In mid-May, the European Commission introduced its “REPowerEU” plan, a response to recent developments in regional and global energy markets and, mainly, disruptions caused by the Russian invasion of Ukraine. It is remarkable that the Commission so openly named Russia as the main issue and driver of the proposed policies. It is also significant that the Commission recognized current geopolitical developments among the key factors influencing EU energy security. After years of focusing on the internal workings of its energy markets, this is an important qualitative shift in perspective. Over the past three decades, the Commission gradually introduced and oversaw rules that replaced rigid supplier-consumer relations with a fluid market driven by the demand-supply nexus. Such a change was notable, especially in natural gas, where the incumbents dictating the conditions, Gazprom among them, were replaced by a competitive market overseen by the Commission.
During this time, Western European EU members also grew apart from their Eastern peers in understanding what energy security actually means. While those in the West saw energy security through the lens of a functioning market capable of distributing supplies efficiently, Eastern EU members remained concerned about the security of external supplies. While the “old” EU members generally did not see the point of obsessing about the origins of gas, “new” members felt uneasy about receiving the majority of their supplies from Russia. Many of these states have had a troubled history of relations with Moscow. Taken together, the Russian attack and the ensuing crisis have remarkably aligned EU members behind the effort to wean themselves off their troubled import dependence. It is worth taking a closer look at the measures in the REPowerEU plan to see if and when they may help the Union shake off the burden of Russian supplies. From the opposite perspective, Russia will try to find new customers in Asia with its market position in Europe deteriorating. The interplay of the EU´s divorce from Russian gas and Russia´s race to reach Asian customers will be among the key trends in the energy sphere in the following decade.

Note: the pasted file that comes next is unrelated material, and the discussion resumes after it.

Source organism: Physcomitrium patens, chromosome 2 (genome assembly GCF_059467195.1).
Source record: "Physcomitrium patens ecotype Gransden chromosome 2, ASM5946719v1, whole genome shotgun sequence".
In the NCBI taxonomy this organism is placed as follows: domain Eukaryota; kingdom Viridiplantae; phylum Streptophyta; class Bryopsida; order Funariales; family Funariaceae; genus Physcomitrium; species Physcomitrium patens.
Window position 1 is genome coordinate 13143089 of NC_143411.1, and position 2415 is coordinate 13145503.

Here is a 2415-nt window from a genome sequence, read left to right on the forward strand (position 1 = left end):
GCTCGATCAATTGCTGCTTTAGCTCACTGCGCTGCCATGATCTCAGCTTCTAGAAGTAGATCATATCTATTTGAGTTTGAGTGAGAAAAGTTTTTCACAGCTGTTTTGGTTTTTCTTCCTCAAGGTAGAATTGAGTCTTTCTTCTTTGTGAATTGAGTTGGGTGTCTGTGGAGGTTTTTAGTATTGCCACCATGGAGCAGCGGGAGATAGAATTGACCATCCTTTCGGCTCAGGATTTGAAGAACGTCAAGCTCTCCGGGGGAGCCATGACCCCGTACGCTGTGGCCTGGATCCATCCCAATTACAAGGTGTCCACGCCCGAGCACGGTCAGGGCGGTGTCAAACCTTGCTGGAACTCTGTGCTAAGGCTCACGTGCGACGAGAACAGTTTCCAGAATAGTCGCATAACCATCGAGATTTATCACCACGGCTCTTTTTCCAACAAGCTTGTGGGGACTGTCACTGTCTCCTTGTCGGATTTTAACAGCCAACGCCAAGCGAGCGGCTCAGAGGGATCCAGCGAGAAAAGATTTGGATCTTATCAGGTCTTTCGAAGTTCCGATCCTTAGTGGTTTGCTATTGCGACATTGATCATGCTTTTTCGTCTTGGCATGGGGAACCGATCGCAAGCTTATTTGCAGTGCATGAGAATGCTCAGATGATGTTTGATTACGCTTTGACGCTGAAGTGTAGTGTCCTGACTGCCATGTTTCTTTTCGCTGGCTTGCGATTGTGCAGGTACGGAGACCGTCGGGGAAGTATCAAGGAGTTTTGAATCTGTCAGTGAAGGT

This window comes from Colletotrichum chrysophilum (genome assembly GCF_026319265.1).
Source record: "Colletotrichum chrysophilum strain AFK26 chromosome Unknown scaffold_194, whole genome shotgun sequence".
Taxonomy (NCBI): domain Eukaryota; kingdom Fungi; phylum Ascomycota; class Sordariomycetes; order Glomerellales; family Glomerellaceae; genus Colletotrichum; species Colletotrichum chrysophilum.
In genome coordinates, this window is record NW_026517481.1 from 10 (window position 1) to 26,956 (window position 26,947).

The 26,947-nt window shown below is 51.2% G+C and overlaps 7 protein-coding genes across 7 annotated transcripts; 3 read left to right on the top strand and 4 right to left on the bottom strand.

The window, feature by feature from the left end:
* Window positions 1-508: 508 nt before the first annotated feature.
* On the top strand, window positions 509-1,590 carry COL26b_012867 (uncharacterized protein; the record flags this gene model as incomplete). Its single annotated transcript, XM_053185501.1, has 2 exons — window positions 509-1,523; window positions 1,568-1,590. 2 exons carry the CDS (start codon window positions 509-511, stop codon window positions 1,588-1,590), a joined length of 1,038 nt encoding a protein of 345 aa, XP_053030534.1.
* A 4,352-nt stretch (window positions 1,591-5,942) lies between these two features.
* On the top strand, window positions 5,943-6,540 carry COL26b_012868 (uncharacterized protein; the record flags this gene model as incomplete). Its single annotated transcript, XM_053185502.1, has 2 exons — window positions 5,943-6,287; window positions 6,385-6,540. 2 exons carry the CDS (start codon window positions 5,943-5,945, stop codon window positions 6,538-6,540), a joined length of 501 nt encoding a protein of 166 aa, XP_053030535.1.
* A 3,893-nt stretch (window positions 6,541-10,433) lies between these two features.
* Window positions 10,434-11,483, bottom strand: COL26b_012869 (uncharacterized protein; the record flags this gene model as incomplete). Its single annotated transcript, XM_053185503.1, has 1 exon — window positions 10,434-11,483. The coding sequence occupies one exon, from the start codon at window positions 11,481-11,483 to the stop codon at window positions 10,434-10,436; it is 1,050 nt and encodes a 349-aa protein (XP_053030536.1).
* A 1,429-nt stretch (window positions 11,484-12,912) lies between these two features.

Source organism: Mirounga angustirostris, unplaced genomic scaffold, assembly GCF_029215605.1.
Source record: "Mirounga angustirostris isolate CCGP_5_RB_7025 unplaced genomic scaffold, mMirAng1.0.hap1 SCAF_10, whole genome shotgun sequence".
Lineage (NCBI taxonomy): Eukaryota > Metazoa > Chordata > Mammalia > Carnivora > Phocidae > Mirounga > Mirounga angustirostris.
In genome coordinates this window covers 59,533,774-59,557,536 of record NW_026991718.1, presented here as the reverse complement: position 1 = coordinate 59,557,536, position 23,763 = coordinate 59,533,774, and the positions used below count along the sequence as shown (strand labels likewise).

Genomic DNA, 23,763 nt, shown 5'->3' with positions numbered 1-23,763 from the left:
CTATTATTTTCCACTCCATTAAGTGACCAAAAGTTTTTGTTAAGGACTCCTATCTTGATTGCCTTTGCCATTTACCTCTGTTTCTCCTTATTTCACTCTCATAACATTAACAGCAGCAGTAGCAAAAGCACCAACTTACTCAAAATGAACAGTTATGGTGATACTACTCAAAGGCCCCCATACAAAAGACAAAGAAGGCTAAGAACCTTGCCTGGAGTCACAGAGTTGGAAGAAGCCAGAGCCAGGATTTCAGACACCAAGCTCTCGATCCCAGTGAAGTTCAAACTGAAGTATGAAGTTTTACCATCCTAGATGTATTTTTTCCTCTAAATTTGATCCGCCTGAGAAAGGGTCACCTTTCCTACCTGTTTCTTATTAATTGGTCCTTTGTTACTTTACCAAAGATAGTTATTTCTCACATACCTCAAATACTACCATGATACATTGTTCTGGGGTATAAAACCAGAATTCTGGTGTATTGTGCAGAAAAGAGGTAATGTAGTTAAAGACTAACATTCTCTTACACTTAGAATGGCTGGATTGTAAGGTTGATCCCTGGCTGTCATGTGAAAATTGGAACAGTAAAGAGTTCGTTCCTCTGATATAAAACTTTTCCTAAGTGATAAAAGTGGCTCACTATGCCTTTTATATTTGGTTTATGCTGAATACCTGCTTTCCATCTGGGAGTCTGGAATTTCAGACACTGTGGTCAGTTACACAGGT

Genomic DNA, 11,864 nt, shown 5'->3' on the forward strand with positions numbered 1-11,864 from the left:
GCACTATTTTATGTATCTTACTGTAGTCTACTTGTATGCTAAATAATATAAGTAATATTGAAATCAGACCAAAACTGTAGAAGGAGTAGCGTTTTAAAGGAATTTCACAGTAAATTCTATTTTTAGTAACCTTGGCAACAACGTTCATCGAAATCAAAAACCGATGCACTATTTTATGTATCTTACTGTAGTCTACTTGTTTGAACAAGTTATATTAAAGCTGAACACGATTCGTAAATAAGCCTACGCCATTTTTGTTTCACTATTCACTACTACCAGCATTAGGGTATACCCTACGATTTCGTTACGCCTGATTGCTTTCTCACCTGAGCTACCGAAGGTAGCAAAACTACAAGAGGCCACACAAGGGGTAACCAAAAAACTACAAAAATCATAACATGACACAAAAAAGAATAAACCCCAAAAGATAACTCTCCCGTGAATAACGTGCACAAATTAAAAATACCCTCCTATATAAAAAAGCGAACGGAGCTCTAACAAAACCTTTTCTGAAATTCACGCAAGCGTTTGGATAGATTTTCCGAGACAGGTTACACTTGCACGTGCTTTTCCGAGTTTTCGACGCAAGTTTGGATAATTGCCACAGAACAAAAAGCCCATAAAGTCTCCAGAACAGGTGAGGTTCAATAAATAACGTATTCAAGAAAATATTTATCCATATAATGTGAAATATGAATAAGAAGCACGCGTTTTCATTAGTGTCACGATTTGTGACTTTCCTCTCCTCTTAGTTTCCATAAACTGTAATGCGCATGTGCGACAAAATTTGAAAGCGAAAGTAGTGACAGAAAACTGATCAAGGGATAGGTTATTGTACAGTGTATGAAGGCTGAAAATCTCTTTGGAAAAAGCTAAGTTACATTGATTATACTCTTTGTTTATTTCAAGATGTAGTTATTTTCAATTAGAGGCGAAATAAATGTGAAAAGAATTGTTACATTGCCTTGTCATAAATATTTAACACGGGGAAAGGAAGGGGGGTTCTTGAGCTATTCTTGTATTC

REPowerEU: Bold Ambitions and Tight Schedule
The EU plan is significant for outright recognizing the geopolitical situation that directly influences the bloc’s energy security. Not only does it show the Commission´s realization of the importance of external factors for the internal market, but it also hints at the very real possibility of the EU being more active in the external dimension of energy security. Clearly, the Commission sketched out a plan that should lead to the emancipation of the Union in the external energy policy. Russia´s aggressive invasion of Ukraine made it clear that energy security is closely entangled with foreign policy. As such, energy security inevitably became a part of the EU´s external relations.
It is outstanding to see the Commission showing initiative in the sphere that member states have carefully guarded against communitarization (i.e., becoming part of EU policies) for so many years. And once again, geopolitical reality is forcing the EU to readjust. However, it takes two to tango. As much as the discussion often revolves around the potential threat of Russia turning off the tap to Europe, the supply sword has a double edge. Russia will need to find new buyers if European relationships become increasingly severed. With the REPowerEU plan, the Commission is trying to stay a step ahead and decrease its vulnerability before Russia can press the bloc’s back against the wall.